WIDE OPEN: Survivors 

By Joe Kosch

The latest ATVs offer more performance, comfort and convenience than most riders could have dreamed of years ago, so it really doesn’t surprise me to see so many new machines motoring around on trails, rolling by in trucks and on trailers, or standing ready for fun or work in garages and back yards. What does surprise me is the number of older, well-worn quads that are still in use right alongside those new ATVs.

My family was invited to a friend’s place for their daughter’s birthday party. Not long after we arrived, Sean, “the man of the house,” mentioned that he’d treated himself to a birthday gift recently—a new Suzuki KingQuad he got for doing chores around their property and trail riding. When there was a break in the action, we visited the garage to look the Suzuki over. It’s a 750, and the new owner couldn’t say enough about the power, how easy the machine was to start, and how the power steering made it simple for his wife to maneuver and easy to handle on the trail.

When he paused after praising the 750’s comfortable suspension and seat, I had to ask him about the tiny Suzuki LT50 beside the big Suzuki 4×4. It was an ’84! The 50’s bodywork was scratched and sun-faded, and the fenders seemed to droop close to the nearly smooth tires, which gave the machine a weary look. It looked as though thousands of small and large riders must have climbed on the quad during its lifetime, and a fair number of them must have used the 50 in an ATV version of bumper cars. I had to ask, “Does the 50 run?”

“Runs great,” Sean said. “It’s not like the fuel-injected 750 with electric start. You have to choke it and pull the starter, but it starts right up. My daughter loves it. The backyard is about an acre, and she rides all the time back there. The 50 is so quiet, it doesn’t bother the neighbors. The horses don’t mind it, either.”

The vintage Suzuki 50 reminded me of a Polaris Magnum 330 some other friends use on their ranch. I think the quad was one of the first the family bought in 1994. They have several newer quads, but the 330 is still ridden regularly by the family and their hired hands. Most of the seat is missing, thanks to their many dogs, and I don’t think the quad has been washed or had its oil changed in years. When the battery died not long ago, they had one of their helpers install a new one. The new battery didn’t bring the electric starter back to life, but that didn’t stop anyone from riding the Magnum. The people at the ranch just fired the four-wheeler up with its pull-starter. I was over there a while ago, and my friend asked me to look at the quad. He said it seemed strange that the new battery wouldn’t even light up the indicator lights.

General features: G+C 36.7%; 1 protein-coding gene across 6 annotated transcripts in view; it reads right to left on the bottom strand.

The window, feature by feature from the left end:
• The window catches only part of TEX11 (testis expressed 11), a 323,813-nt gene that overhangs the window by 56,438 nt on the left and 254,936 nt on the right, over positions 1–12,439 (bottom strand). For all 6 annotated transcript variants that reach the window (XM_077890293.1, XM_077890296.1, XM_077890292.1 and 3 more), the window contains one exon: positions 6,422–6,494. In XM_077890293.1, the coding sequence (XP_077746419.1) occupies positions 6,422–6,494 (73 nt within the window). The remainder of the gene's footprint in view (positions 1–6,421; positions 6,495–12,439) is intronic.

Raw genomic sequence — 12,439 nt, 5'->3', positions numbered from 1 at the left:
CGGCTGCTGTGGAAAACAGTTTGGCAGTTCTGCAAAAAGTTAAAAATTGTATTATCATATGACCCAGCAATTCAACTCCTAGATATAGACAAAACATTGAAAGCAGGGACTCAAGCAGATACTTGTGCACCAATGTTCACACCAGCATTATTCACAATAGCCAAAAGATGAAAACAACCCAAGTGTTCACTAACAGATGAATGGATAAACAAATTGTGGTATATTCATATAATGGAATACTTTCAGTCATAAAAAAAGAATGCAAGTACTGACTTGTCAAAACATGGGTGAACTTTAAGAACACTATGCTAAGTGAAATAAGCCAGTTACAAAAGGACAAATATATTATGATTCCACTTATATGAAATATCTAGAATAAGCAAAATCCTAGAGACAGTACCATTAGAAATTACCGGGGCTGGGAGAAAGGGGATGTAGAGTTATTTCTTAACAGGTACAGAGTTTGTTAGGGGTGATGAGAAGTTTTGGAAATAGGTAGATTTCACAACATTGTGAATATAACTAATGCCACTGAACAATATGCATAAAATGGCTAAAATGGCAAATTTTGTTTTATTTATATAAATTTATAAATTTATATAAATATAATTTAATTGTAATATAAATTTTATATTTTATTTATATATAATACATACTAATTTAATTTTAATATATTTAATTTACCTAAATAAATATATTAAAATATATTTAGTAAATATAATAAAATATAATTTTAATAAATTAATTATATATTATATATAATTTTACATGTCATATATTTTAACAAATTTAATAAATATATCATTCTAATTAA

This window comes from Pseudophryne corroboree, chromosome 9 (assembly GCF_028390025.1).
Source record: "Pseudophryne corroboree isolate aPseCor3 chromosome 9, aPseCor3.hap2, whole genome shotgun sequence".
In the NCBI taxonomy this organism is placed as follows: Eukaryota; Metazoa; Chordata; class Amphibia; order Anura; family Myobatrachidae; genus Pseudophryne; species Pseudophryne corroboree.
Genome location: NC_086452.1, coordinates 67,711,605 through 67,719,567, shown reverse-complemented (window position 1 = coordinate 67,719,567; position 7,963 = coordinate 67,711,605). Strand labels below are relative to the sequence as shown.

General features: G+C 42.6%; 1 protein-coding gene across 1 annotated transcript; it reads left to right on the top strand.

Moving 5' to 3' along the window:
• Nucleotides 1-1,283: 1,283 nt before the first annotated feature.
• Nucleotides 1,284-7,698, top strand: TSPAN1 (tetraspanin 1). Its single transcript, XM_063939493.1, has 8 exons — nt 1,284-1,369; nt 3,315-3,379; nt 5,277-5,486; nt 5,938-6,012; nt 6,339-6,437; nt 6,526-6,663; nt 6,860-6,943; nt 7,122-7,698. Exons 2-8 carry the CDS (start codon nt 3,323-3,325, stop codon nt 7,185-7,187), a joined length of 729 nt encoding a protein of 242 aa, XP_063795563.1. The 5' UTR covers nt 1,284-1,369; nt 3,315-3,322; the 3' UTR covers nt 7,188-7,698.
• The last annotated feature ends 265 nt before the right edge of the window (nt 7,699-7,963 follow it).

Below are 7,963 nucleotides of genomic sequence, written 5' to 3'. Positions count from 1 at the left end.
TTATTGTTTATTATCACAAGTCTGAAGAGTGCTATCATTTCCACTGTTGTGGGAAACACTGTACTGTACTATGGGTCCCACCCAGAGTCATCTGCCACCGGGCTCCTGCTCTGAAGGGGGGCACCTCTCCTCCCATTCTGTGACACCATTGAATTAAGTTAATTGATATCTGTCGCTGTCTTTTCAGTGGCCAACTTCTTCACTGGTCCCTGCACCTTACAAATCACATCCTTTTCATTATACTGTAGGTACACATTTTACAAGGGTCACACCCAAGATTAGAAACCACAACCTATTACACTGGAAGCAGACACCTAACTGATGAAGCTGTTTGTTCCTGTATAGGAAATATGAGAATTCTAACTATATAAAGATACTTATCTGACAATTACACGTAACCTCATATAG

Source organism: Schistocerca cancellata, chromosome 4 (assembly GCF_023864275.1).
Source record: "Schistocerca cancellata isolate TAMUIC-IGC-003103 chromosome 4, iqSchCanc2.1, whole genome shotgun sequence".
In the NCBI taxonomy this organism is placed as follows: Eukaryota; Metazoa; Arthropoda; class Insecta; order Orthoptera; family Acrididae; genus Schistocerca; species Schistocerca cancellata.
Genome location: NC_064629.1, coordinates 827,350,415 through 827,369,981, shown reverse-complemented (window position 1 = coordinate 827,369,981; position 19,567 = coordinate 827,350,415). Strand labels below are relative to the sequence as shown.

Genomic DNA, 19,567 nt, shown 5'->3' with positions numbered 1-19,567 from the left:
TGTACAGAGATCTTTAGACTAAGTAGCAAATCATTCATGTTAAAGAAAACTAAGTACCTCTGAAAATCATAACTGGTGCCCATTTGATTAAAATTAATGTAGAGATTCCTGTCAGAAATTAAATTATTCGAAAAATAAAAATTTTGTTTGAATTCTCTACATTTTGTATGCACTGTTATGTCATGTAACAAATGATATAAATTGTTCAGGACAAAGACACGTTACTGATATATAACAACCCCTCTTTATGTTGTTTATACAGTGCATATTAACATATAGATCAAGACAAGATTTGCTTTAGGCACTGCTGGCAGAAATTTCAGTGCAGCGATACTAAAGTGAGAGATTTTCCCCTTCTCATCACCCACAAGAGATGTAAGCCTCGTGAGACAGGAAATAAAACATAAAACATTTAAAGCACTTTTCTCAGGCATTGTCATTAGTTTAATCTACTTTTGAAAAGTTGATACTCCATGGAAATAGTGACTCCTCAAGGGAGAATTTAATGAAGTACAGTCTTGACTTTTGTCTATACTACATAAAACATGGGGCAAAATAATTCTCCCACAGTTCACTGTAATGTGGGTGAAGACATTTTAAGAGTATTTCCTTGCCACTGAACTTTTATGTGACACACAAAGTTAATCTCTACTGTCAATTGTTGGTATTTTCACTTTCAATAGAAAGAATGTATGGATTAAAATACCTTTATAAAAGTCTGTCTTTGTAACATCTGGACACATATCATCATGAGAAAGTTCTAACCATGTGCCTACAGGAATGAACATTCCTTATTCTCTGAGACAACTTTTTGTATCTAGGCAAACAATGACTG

I told him there was a chance he’d gotten a bad battery, but I took a look anyway; maybe it was something simple, like loose connections or a bad battery cable. The battery is right under the left rear fender, so it was a little tough reaching a wrench to the battery bolts, but I found them, and they did seem less than snug. I tried the key. Nothing. Next, I saw if there was room to reach the battery terminals with jumper cables. The battery strap was missing, so I tilted the battery towards myself to get a look at the terminals. Then I saw the horror; the battery was hooked up with the cables reversed! How the Polaris survived being ridden that way was a mystery. The electrical system should have fried! Reverse the battery cables on a modern car, and you could buy your own island for the price of the electronics you’ll cook. I connected the cables correctly, and the Magnum fired up instantly with a turn of the key. I little testing showed the charging system was still working, too!

Amazed, I shut the Magnum off and started it again to see if I was dreaming. It started easily, and I let it idle for a bit. Then, remembering how little care the quad gets, I shut it off to check the oil. The only thing the dipstick touched was air. I told my friend his quad had escaped certain death once, and that he should treat it to an oil change. He promised to add some.

New ATVs offer many things older quads can’t, and selling your older machine is a great way to free up funds for a new four-wheeler, but I can see why so many people hold onto the ATVs they have. Seeing these older quads serving their owners so well proves what a lasting investment well-made ATVs are.

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